Post 163. (Written to print on Thursday 2 October 2014)
Like many over the last years, I have read about the women of the Highway Re-route movement, been appalled by Roodal Moonilal’s dismissal of them as ‘bags of aloo’, and thought Persad-Bissessar should explain to the population why she first marched with these women when out of power, then ignored them once in.
I saw press photos of their sit-ins outside the PM’s office, their camp being illegally demolished by Jack Warner and their brave blocking of tractors. Knowing that, amidst looking after sick family, managing traffic stress and earning a living, no citizen anywhere petitions and protests time after time without valid reason, I wanted to learn more about why this movement had not given up.
By the time of Wayne Kublalsingh’s first hunger strike, I came to understand that there were billion dollar non-tendered contracts at stake, unnecessary destruction of parts of the Oropouche Lagoon, massive, avoidable quarrying of the Northern Range, and demolition of long-established religious and familial communities.
In the two years since that strike and now, I visited affected homes and saw for myself the number of times the women in this movement continued to peacefully petition and protest, just asking for the reports that were never done and the alternatives that were never considered. Or, maybe they were, we don’t know because the government has never publicly detailed how.
Fifteen days into this second hunger strike, I’m left feeling overwhelmed at how much it takes for citizens to be heard. Does it really take this much time and sacrifice to successfully secure accountable government? People are critical of Kublalsingh’s choice of strategy, but the alternative is lifelong commitment to disallowing corruption or lack of transparency in whatever form. None of us may choose to die, but how many of us make this other choice instead?
It’s the same challenges, coming again already in Tacarigua and ahead in Invader’s Bay. At some point we have to say we won’t give up in exchange for a smelter, port, rapid rail, entertainment complex, stadium or highway. We want development, but development that is more than concretization. Development includes a right to information, truth and the best plan possible for future generations, not just the partial truths and wasteful plans that governments choose. After all, who bears the costs? We do.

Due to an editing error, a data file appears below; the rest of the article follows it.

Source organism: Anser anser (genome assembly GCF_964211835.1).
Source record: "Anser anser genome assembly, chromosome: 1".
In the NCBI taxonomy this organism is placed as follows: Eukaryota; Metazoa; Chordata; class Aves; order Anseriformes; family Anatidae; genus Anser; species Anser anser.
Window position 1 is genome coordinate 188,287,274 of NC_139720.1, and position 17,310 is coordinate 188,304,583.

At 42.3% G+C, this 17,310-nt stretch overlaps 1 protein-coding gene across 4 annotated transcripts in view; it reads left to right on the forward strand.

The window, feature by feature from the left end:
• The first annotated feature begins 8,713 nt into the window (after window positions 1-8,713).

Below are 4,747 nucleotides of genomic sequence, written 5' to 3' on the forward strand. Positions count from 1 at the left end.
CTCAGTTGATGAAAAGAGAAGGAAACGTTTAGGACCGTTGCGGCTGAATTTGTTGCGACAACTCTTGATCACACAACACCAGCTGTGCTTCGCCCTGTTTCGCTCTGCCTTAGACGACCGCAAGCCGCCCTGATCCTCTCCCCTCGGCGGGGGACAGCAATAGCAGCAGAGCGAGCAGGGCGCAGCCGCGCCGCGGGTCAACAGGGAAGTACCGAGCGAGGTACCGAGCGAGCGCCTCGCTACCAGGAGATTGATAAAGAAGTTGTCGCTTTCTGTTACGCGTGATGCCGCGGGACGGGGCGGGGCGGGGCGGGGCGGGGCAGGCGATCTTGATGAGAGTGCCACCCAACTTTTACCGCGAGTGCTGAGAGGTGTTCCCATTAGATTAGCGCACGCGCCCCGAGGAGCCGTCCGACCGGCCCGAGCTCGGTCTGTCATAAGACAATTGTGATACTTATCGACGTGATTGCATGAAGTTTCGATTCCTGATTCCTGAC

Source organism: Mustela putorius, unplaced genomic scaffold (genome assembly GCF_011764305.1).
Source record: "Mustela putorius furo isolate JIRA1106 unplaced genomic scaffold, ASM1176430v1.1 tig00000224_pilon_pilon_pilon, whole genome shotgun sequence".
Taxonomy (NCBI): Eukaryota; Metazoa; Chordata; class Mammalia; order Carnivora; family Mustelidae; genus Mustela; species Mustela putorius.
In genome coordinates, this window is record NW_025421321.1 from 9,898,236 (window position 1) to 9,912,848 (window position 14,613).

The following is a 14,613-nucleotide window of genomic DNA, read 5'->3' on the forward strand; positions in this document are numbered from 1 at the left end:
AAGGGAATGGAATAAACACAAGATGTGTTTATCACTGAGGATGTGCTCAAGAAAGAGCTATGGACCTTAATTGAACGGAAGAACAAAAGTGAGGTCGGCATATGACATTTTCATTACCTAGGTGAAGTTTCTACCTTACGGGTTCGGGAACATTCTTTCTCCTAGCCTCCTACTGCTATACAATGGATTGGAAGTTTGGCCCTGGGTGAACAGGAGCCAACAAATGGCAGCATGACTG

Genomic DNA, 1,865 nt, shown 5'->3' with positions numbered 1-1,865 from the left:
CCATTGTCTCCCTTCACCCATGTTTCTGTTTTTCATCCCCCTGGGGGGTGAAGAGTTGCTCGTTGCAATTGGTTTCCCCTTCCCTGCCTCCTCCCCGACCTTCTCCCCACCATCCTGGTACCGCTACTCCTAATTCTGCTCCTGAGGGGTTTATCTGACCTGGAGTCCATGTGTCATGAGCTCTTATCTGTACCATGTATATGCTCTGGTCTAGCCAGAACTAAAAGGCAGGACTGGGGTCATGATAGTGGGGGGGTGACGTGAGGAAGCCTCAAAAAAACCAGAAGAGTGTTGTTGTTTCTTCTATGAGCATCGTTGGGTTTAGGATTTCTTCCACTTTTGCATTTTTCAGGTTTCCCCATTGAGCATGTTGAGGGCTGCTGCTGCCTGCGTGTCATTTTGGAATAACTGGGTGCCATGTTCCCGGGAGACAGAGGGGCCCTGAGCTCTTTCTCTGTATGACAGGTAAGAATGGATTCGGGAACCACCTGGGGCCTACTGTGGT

The women of the Highway Re-route Movement have called on other women to gather in a show of support for them, today at 12.15pm, outside of the PM’s office. I’ll be there because there is a truth to their petitions and protests that echoes all over the country, regardless of the ruling party, almost regardless of which megaproject is some politicians’ dream. Transparency, accountability and truth are principles that, above all, need our clear-eyed people power. Every state masterplan should show us necessary studies and justify skipped tendering processes so that we cannot be repetitively fooled and fleeced.
Citizens may debate strategy, may not even like each other, and may disagree, but we are our only source of solidarity. Politicians will say yes to our face and then lock us out on the street. They will not account for billions spent unless we insist that is it ours, not their money. They will hire PR guys to convince us we are each other’s enemy. But, plain talk, no communities spend eight years of their lives petitioning and protesting unless truth about injustice is at the heart of their cause.
Join the HRM women today at 12.15. I’ll bring Zi. These are the lessons about government, development and citizenship she is going to have to learn from early.